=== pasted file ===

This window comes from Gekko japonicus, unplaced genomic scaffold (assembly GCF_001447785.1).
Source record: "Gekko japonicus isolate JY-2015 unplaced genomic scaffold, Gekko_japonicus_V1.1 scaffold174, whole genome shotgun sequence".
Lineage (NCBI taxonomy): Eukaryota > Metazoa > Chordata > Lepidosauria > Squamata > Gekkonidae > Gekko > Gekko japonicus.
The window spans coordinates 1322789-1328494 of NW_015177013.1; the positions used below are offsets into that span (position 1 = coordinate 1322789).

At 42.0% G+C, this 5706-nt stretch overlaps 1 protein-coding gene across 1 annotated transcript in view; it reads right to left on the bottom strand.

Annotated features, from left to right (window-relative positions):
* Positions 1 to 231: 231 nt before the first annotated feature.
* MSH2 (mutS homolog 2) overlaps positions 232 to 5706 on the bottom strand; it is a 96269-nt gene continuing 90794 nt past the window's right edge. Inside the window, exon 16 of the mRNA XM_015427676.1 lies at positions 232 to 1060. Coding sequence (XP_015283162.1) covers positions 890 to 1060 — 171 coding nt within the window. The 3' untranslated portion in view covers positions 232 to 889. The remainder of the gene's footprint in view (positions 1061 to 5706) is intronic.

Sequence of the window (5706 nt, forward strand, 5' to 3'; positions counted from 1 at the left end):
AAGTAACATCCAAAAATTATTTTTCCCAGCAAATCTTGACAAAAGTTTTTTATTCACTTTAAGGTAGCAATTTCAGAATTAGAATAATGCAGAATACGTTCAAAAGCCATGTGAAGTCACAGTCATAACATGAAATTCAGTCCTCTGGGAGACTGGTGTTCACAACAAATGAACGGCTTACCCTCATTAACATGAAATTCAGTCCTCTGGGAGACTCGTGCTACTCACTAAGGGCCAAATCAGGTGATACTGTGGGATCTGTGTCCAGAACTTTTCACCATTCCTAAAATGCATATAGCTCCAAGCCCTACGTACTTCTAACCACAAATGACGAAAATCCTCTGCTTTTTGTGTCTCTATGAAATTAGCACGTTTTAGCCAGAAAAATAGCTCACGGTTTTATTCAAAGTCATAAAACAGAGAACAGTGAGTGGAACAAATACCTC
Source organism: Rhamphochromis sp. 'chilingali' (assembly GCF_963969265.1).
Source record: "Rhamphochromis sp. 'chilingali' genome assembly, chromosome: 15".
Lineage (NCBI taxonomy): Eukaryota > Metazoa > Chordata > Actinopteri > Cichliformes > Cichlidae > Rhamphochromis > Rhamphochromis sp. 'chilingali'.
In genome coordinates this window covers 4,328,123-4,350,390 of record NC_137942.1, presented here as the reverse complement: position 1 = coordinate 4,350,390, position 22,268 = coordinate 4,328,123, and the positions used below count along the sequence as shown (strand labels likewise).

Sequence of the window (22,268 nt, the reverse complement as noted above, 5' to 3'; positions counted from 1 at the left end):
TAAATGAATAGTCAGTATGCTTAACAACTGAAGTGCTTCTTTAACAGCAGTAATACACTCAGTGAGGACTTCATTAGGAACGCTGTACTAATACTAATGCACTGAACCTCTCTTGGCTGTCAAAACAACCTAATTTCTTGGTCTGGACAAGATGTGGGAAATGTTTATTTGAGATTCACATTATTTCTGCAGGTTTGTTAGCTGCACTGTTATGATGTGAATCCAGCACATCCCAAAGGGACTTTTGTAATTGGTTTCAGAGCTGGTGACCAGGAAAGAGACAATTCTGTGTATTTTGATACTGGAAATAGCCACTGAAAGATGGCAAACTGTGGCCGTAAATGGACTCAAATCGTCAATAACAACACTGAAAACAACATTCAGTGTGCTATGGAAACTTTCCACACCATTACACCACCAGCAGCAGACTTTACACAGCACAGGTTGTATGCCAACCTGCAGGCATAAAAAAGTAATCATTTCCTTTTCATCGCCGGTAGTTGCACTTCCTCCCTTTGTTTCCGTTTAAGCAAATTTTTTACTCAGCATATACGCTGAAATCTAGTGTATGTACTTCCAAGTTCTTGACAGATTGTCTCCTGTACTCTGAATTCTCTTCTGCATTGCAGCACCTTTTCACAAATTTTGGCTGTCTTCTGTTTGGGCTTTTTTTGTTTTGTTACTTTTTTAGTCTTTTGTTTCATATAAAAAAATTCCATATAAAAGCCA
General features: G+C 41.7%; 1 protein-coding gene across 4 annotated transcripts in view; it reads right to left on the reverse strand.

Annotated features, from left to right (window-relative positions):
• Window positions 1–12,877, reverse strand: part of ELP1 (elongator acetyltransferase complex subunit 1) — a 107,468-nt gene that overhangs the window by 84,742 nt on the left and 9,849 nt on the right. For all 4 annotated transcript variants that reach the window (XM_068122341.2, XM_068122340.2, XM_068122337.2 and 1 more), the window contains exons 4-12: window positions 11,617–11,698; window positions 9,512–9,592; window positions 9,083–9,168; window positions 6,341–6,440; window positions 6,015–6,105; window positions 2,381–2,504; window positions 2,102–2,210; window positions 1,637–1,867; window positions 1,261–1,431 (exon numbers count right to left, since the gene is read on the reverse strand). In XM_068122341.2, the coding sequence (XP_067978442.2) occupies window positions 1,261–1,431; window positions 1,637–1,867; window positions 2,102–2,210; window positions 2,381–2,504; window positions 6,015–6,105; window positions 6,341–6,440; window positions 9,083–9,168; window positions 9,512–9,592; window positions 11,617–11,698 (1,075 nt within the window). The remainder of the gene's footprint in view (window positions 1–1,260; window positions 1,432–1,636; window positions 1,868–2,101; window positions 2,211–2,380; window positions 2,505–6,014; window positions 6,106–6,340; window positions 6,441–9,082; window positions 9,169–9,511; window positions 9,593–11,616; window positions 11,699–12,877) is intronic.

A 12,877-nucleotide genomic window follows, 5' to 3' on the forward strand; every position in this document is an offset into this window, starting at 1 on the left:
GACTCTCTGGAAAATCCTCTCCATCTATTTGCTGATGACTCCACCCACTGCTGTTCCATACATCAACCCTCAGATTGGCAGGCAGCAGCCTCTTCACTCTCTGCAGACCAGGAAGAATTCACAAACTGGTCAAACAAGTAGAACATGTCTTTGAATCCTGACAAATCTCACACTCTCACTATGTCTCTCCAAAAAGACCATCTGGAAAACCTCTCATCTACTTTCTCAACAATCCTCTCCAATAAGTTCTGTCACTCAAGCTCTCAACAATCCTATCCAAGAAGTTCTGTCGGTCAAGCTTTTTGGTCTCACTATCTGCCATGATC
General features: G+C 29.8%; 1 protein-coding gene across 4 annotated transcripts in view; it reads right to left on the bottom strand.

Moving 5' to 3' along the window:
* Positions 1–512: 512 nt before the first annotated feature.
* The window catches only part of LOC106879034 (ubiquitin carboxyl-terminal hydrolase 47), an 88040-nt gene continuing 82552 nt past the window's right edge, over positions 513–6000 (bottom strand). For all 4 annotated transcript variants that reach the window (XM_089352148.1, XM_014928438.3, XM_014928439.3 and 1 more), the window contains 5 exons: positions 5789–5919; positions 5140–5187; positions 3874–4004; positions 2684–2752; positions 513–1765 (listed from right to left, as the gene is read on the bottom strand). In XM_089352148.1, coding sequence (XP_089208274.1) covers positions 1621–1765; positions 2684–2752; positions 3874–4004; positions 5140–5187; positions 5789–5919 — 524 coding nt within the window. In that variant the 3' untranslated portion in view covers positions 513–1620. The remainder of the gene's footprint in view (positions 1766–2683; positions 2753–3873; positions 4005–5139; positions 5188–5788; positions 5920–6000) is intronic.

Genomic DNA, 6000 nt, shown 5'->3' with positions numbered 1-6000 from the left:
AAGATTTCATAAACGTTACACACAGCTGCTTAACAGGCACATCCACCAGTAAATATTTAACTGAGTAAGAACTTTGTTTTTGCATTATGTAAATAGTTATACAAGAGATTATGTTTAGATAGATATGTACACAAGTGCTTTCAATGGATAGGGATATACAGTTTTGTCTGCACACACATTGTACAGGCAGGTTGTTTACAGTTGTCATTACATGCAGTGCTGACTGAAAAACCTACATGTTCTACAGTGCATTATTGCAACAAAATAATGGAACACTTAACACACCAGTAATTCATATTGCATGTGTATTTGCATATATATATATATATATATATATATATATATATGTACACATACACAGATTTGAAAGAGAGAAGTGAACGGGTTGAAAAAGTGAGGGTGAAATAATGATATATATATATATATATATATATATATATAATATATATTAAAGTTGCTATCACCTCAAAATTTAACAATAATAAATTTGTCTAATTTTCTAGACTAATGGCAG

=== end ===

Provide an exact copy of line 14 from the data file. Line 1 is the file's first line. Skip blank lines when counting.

In genome coordinates this window covers 4,328,123-4,350,390 of record NC_137942.1, presented here as the reverse complement: position 1 = coordinate 4,350,390, position 22,268 = coordinate 4,328,123, and the positions used below count along the sequence as shown (strand labels likewise).